Many individuals view all Internet connections as the same, but the method used to support that connection can make all the difference when having to decide which to acquire. It is important to identify the differences and similarities. Digital Subscriber Line (DSL) and fixed wireless Internet are two Internet solutions often compared when choosing a broadband service. We analyse one of the first methods of connectivity, DSL, and compare it to fixed wireless Internet solution, an increasingly popular choice.
What is DSL?
DSL is a high-speed Internet service that has a physical (cable and fibre) connection from the ISP (Internet Service Provider) to a building. The broadband modem technology allows for both an Internet and a telephone service to be used at the same time. There are many variants of DSL including Symmetrical DSL which offers equal bandwidth for upload and download speeds. Asymmetrical DSL (ADSL) is the most popular type of DSL connection since most people download more information than they are uploading. Because of this, an asymmetrical connection has more downstream bandwidth and less upstream bandwidth.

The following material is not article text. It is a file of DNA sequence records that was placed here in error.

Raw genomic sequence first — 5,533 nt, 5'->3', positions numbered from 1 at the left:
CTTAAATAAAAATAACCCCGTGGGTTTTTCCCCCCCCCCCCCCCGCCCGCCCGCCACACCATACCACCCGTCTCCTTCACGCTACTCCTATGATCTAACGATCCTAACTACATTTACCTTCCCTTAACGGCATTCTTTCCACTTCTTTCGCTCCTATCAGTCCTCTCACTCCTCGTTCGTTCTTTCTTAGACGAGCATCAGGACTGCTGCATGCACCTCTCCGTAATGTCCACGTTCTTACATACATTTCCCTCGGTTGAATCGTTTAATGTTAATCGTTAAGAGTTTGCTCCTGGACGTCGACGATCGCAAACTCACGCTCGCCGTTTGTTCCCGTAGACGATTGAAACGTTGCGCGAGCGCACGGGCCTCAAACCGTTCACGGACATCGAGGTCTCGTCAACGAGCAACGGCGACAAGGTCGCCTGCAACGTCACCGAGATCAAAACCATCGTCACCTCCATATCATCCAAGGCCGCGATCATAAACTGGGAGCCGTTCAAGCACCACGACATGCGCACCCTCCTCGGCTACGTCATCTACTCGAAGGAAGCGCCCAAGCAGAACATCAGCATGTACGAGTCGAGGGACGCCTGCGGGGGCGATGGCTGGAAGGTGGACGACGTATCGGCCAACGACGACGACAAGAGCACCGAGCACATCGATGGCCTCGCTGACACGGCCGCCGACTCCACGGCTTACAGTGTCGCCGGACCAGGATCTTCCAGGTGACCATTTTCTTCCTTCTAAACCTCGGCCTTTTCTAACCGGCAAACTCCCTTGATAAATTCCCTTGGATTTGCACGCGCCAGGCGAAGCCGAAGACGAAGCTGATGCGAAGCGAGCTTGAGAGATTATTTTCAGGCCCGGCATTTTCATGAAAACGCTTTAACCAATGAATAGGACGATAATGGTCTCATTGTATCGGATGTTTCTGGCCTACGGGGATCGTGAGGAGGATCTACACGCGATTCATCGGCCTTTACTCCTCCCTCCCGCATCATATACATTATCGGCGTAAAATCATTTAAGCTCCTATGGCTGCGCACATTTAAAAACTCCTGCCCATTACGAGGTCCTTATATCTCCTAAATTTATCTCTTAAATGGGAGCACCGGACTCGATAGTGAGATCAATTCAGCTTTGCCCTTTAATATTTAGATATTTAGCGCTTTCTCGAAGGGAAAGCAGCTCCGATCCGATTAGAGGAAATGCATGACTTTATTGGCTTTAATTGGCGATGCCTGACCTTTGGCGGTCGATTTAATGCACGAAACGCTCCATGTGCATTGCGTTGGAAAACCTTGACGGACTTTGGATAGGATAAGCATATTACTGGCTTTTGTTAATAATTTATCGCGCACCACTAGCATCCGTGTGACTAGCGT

Issues with DSL
Although DSL has been around for quite some time, it is associated with several problems, speed being one of the major issues. Speed is limited by distance and DSL Internet decreases with increased distance from the local exchange. Consequently, if an office is not located close to the provider, users will experience delays. Dated copper telephone wiring compared to wireless infrastructure and fibre optic cables mean all variants of DSL lag behind. Slow download speeds impede typical online activities and slow upload speeds can restrict the ability to add files and manage cloud-based applications.
DSL users can experience a spotty connection if phone usage becomes heavy. This is because DSL makes use of spare phone lines to handle the extra call volume resulting in usage restriction. Thus, DSL is associated with slower speeds and reduced quality compared to more expensive alternatives.